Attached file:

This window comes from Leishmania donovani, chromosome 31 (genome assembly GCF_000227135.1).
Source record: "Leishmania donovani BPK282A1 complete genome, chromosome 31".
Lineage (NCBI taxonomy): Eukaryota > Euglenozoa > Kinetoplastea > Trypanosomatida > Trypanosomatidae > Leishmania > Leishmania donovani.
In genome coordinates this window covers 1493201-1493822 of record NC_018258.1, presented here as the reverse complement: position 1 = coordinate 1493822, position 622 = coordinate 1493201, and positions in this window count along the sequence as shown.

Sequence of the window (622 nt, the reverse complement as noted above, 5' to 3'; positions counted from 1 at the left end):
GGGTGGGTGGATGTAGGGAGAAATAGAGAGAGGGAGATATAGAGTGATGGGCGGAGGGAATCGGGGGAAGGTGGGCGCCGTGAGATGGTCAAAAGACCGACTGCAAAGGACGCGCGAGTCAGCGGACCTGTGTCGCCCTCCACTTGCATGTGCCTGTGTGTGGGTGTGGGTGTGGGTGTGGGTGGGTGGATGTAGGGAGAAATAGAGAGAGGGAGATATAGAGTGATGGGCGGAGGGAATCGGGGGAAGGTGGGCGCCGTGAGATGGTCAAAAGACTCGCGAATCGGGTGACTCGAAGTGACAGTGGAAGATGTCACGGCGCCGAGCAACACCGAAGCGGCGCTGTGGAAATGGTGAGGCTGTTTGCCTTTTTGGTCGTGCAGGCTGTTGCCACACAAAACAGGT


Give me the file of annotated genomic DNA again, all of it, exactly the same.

This window comes from Leishmania donovani, chromosome 31 (genome assembly GCF_000227135.1).
Source record: "Leishmania donovani BPK282A1 complete genome, chromosome 31".
Lineage (NCBI taxonomy): Eukaryota > Euglenozoa > Kinetoplastea > Trypanosomatida > Trypanosomatidae > Leishmania > Leishmania donovani.
In genome coordinates this window covers 1493201-1493822 of record NC_018258.1, presented here as the reverse complement: position 1 = coordinate 1493822, position 622 = coordinate 1493201, and positions in this window count along the sequence as shown.

Sequence of the window (622 nt, the reverse complement as noted above, 5' to 3'; positions counted from 1 at the left end):
GGGTGGGTGGATGTAGGGAGAAATAGAGAGAGGGAGATATAGAGTGATGGGCGGAGGGAATCGGGGGAAGGTGGGCGCCGTGAGATGGTCAAAAGACCGACTGCAAAGGACGCGCGAGTCAGCGGACCTGTGTCGCCCTCCACTTGCATGTGCCTGTGTGTGGGTGTGGGTGTGGGTGTGGGTGGGTGGATGTAGGGAGAAATAGAGAGAGGGAGATATAGAGTGATGGGCGGAGGGAATCGGGGGAAGGTGGGCGCCGTGAGATGGTCAAAAGACTCGCGAATCGGGTGACTCGAAGTGACAGTGGAAGATGTCACGGCGCCGAGCAACACCGAAGCGGCGCTGTGGAAATGGTGAGGCTGTTTGCCTTTTTGGTCGTGCAGGCTGTTGCCACACAAAACAGGT